Flows by Classification

Chart 4: Largest Positive Flows by Refinitiv Lipper Global Classification, October 2022 (£bn)

Source: Refinitiv Lipper

 

First of all, I’ve removed the largest money-taker—Money Market GBP, at £76.9bn—from the graph, because everything else in the top 10 is barely legible. So what’s depicted above are the top two-to-11 inflows by Lipper Global Classification.

 

Source: Refinitiv Lipper

 

While October saw large equity redemptions—especially from mutual fund trackers—not all equity classifications had reason to be down in their cups. Indeed, Equity US saw £1.6bn of inflows—reason for cheer even in the most bullish of months, let alone one such as this. As can be seen from the table below, all of this and more (£1.9bn) was claimed by a newly launched, actively managed BlackRock ESG fund. Equity US Income also enjoyed £133m of inflows.

 

Source: Refinitiv Lipper

 

And, while UK gilt funds suffered more than £1bn of redemptions this month, Bond USD Government took in £731m.

 

Chart 5: Largest Negative Flows by Refinitiv Lipper Global Classification, October 2022 (£bn)

Source: Refinitiv Lipper

 

Alternative Credit Focus took a significant hit in October, and if one takes a closer look as to which funds this is affecting, it’s not difficult to see why. Investors pulled almost £3.3bn from four asset-backed security funds in October. More than £3bn alone was withdrawn from two ABS-based funds in September. ABS are heavily exposed to the consumer through mortgages and credit cards, and the consumer looks vulnerable in this environment. Investors will also no doubt remember how these instruments performed during the global financial crisis, and are clearly deciding to give them a wide berth in case the same thing happens again.

It’s unusual to see much action in the global ex-UK part of the market—it’s generally dwarfed by its inc-UK sibling, whichever way flows are going. However, this month saw £2.9bn exit the classification. Some £3.3bn of assets have come from one tracker fund share class, so the most likely explanation is that this is a result of pension funds scrambling for liquidity, rather than a view being exercised on a particular asset class.

 

ESG Flows

Chart 6: ESG Asset Class Flows, October 2022 (£bn)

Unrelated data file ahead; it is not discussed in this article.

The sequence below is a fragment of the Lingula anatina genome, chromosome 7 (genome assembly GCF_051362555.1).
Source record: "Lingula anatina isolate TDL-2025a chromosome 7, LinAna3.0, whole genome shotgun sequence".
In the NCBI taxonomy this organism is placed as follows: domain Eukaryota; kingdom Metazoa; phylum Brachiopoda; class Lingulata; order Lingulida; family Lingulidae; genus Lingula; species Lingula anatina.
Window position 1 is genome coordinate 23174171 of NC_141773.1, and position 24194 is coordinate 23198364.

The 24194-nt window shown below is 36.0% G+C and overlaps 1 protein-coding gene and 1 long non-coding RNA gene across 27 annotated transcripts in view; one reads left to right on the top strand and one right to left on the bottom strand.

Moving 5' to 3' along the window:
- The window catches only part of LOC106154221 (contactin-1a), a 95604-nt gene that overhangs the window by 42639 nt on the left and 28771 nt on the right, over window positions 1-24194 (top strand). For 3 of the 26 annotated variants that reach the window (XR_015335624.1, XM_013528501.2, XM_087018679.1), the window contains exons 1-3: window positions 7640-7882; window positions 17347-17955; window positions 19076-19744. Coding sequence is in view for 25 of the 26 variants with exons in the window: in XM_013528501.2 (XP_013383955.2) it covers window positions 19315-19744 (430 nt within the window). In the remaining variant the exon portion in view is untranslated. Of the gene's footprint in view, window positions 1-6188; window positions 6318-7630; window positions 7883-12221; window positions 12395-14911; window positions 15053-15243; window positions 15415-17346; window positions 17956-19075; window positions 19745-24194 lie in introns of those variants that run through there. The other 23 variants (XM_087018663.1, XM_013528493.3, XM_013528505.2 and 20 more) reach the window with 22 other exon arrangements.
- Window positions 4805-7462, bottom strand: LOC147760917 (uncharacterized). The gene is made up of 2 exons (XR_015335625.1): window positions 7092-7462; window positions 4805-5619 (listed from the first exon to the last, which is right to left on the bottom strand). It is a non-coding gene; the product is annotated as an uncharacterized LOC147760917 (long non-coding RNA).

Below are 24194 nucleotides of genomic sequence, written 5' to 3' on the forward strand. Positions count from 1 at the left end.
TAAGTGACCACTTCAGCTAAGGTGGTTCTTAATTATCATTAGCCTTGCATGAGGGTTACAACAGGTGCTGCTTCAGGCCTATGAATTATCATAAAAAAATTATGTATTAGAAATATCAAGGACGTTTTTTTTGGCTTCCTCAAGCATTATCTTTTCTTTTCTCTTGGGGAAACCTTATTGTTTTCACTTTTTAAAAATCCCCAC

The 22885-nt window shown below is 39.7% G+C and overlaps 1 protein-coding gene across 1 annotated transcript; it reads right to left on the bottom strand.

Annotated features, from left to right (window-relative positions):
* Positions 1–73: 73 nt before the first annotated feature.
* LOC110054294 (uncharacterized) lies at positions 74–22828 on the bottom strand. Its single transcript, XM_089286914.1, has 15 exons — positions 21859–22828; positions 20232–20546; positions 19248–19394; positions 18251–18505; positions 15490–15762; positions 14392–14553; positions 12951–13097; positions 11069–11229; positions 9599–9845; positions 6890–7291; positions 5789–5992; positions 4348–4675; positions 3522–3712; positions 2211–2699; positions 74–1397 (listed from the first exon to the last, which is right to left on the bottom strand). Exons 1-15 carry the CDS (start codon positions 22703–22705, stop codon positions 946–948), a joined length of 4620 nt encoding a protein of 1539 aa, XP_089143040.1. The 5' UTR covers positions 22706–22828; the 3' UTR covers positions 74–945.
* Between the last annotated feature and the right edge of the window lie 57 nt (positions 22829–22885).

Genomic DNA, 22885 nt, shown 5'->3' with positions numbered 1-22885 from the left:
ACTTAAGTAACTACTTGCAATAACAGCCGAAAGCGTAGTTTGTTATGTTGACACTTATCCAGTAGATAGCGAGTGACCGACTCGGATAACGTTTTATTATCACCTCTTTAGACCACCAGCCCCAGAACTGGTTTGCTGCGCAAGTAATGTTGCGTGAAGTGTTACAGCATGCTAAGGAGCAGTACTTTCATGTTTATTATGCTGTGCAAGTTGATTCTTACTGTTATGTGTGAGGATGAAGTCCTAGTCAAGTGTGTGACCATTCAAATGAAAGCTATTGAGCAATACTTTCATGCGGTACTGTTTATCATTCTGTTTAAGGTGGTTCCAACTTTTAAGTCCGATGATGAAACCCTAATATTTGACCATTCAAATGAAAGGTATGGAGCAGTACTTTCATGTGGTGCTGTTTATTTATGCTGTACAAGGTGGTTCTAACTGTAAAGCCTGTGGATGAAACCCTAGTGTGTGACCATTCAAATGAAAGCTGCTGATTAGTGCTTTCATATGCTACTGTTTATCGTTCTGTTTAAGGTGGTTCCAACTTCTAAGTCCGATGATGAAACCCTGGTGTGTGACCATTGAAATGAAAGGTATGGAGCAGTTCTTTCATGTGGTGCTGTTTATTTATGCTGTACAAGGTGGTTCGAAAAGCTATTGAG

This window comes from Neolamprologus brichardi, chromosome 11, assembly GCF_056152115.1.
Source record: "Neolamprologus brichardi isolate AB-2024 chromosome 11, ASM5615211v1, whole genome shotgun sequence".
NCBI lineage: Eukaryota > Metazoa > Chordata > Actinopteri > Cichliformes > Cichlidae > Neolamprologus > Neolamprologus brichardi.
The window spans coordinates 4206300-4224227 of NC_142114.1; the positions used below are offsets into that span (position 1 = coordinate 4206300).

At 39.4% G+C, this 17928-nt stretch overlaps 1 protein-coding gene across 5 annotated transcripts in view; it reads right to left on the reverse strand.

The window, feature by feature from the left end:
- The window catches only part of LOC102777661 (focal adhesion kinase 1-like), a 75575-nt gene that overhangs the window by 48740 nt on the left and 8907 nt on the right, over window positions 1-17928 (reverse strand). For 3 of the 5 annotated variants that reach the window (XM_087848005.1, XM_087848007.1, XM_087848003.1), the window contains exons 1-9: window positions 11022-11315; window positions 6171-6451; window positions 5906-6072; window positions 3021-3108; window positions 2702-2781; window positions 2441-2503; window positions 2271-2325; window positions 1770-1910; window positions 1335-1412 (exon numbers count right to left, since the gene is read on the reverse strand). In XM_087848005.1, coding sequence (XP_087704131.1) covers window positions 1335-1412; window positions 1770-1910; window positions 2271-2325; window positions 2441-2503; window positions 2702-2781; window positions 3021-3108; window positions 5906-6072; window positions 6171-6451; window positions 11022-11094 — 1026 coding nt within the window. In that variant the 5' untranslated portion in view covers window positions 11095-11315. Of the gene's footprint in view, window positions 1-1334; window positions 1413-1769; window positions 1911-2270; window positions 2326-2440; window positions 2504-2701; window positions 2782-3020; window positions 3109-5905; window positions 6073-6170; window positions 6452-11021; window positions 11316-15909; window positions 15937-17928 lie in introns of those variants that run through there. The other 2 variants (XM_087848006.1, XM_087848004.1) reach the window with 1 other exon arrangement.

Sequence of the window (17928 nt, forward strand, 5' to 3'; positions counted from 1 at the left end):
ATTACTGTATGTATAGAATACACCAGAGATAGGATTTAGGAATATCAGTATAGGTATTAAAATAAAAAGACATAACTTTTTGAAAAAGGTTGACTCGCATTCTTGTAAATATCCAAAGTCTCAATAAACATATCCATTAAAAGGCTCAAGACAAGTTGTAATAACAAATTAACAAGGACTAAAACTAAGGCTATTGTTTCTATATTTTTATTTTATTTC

Source: Refinitiv Lipper

 

Here’s a turnup for the books: amidst a combination of a huge equity sell-off, and evidence of investors love affair with ESG funds souring, equity ESG funds are in the black for the first time since June—when net flows were a paltry £38m. However, in October, ESG equity has taken £25.3bn, as their conventional equivalents shed £9.1bn. So this is a lot more than a dip back into the black.

There’s a good spread of regions in the top-money takers: the usual contenders in Equity Global, plus US, UK and emerging market funds—even £207m for an Equity Japan fund.

Ethical money market funds took a significant slice of cash inflows, with £17.1bn of the £66.6bn total for the month.

The situation is not so rosy for ESG bonds, which have suffered £2.4bn of redemptions, as compared to £5,5bn of outflows for conventional bond funds. In Lipper’s Q3 review of the UK ESG fund market, I speculated the asset classes woes may be because fixed ESG indices tend to be longer duration than their conventional equivalents, and therefore more vulnerable to losses in a rising rate environment. While that’s true, funds aren’t indices, and the ESG bond fund market has a broadly similar—in in key classifications lower—duration than their conventional peers. Instead, what seems to be happening is that ESG bond funds have been collateral damage in the rotation from active to passive exposure, as the ESG bond fund market is undersupplied to a considerable degree. I’ll be looking at this in greater depth in a forthcoming piece, so if you’re interested (and why wouldn’t you be?), please keep an eye on Lipper Alpha Insight over the next week or two.

 

Source: Refinitiv Lipper

 

Flows into asset classes other than equity have been relatively modest, but despite the heavy overall outflows, there have been some significant winners in ESG bond:

 

Source: Refinitiv Lipper

 

Flows by Promoter

Chart 7: Largest Positive Flows by Promoter, October 2022 (£bn)

Source: Refinitiv Lipper

 

Given the month, it’s no great shock that those firms that have dominated sales are those that dominate money market funds, with LGIM taking £21.3bn, Insight £17.7bn and BlackRock £14.2bn.

 

Source: Refinitiv Lipper

Source: Refinitiv Lipper